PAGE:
This paper presents a novel cross-linguistic exploration of the phenomenon of Interrogative Flip at the semantics-pragmatics interfaces. Most previous studies describe an obligatory shift in the anchor of an evidential from the speaker to the addressee in interrogatives, across a diverse set of languages. In this work, we discuss a lesser-studied set of facts, which show that in many languages this shift does not take place. Modeling the contribution of evidentials with 'judge'-sensitivity in the semantics and with newly refined notions of commitment and sourcehood in an extended dynamic pragmatics framework, the presence or absence of Interrogative Flip is shown to lie in an evidential's ability to license a commitment update operator ↑. All attested evidential systems are shown to fall in either the class of ↑ licensors or not, with apparent exceptions explained across a heterogeneous array of data. A dynamic polar question operator is formulated and its interaction with ↑ explored. Finally, a novel link between evidentiality and bias is established, by arguing that the lack of the Flip results in biased questions.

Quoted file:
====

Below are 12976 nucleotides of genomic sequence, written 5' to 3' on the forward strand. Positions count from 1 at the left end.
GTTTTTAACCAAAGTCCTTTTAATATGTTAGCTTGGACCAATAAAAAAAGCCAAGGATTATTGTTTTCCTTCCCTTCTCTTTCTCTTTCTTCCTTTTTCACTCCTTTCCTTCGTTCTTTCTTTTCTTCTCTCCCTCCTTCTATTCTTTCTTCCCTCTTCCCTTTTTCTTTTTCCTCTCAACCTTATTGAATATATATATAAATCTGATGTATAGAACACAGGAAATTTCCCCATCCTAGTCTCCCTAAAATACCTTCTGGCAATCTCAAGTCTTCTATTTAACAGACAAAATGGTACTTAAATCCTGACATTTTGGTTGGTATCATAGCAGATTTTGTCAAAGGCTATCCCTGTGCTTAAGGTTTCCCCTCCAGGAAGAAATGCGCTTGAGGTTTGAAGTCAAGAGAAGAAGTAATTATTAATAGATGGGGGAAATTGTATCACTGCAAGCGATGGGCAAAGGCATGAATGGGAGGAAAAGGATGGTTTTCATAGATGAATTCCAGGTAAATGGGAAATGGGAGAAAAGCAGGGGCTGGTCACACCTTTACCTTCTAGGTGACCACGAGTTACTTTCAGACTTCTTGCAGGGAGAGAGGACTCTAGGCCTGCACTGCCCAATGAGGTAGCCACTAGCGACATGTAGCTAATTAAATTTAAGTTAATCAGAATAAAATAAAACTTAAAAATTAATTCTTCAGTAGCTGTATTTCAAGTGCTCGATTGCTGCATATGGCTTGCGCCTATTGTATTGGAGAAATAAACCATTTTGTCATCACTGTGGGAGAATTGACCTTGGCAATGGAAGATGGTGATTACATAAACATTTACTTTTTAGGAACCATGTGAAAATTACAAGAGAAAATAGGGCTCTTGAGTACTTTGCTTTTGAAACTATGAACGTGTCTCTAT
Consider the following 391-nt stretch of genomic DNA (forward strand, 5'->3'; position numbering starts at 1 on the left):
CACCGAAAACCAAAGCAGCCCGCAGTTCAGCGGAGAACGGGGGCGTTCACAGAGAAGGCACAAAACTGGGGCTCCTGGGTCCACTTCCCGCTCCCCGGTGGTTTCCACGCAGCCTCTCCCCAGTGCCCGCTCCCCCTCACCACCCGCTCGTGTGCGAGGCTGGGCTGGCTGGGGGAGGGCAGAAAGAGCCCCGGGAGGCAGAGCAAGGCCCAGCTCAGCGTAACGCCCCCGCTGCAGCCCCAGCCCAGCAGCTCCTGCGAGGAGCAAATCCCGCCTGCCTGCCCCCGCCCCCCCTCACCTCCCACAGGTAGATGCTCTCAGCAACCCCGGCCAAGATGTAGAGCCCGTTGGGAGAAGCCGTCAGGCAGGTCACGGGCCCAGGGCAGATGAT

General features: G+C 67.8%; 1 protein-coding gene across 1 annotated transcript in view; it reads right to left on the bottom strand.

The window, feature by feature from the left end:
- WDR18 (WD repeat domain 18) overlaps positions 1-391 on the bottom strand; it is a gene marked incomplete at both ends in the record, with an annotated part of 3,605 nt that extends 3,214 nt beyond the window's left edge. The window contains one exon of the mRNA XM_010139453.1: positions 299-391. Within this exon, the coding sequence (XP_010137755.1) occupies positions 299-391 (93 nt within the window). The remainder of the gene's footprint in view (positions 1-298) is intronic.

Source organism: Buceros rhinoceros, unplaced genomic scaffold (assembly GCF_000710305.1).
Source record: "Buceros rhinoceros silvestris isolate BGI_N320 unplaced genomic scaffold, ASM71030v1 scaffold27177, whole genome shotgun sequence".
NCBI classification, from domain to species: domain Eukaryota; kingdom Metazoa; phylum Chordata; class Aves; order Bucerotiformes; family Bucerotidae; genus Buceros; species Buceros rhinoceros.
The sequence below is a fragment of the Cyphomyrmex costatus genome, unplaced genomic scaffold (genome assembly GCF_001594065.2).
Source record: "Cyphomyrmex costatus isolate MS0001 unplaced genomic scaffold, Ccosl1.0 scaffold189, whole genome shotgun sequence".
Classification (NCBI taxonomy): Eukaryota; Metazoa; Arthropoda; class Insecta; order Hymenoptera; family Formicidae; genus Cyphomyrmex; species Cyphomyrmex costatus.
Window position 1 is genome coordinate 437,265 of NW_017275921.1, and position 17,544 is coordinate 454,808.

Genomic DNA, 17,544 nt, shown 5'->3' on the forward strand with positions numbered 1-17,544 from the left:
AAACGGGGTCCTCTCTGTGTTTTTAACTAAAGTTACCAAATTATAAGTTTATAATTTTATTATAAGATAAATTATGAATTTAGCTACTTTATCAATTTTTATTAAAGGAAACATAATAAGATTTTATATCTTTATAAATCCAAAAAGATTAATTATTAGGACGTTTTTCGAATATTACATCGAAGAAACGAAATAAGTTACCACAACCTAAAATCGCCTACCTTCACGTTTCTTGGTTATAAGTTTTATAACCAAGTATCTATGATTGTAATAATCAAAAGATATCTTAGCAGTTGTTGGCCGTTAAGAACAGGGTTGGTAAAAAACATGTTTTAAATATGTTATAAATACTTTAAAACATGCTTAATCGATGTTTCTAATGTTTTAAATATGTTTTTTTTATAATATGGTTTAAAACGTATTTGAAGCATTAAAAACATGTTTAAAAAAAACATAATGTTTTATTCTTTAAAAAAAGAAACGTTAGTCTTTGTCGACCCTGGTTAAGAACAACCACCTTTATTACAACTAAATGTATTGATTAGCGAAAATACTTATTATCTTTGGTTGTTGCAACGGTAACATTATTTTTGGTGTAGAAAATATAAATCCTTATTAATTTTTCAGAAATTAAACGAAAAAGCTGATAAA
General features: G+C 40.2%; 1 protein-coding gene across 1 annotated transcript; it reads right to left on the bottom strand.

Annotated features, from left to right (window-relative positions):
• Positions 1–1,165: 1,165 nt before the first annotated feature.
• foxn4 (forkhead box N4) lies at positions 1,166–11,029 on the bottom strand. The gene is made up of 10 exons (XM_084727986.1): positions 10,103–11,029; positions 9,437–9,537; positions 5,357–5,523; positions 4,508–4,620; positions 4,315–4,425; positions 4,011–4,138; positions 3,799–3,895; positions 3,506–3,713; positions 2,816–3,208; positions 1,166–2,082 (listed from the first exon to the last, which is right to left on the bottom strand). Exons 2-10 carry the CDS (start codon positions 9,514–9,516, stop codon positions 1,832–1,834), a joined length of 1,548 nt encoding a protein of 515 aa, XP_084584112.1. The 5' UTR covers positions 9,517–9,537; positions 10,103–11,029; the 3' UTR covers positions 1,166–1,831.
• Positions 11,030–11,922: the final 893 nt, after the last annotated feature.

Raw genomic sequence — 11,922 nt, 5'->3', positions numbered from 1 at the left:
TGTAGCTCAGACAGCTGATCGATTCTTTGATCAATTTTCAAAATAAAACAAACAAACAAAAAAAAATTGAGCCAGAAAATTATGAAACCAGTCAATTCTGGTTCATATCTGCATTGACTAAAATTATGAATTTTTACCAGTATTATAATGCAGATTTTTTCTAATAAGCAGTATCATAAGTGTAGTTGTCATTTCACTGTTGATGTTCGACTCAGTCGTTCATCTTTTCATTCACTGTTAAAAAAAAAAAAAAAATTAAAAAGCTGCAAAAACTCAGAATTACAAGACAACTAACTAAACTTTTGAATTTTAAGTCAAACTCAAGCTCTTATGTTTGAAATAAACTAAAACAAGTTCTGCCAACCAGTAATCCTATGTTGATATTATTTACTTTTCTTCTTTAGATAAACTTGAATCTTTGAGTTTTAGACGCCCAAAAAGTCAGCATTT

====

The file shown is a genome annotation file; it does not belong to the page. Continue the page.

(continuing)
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I thank the audience at the Linguistics Circle colloquium series at Harvard University, the semantics reading groups at Rutgers University and NYU, and the colloquium series at the University of Minnesota. Many thanks are due to Veneeta Dayal, Gennaro Chierchia, and Thony Gillies for helpful discussions, and to the anonymous reviewers at JOS and Robert Henderson for extremely rigorous and insightful comments.
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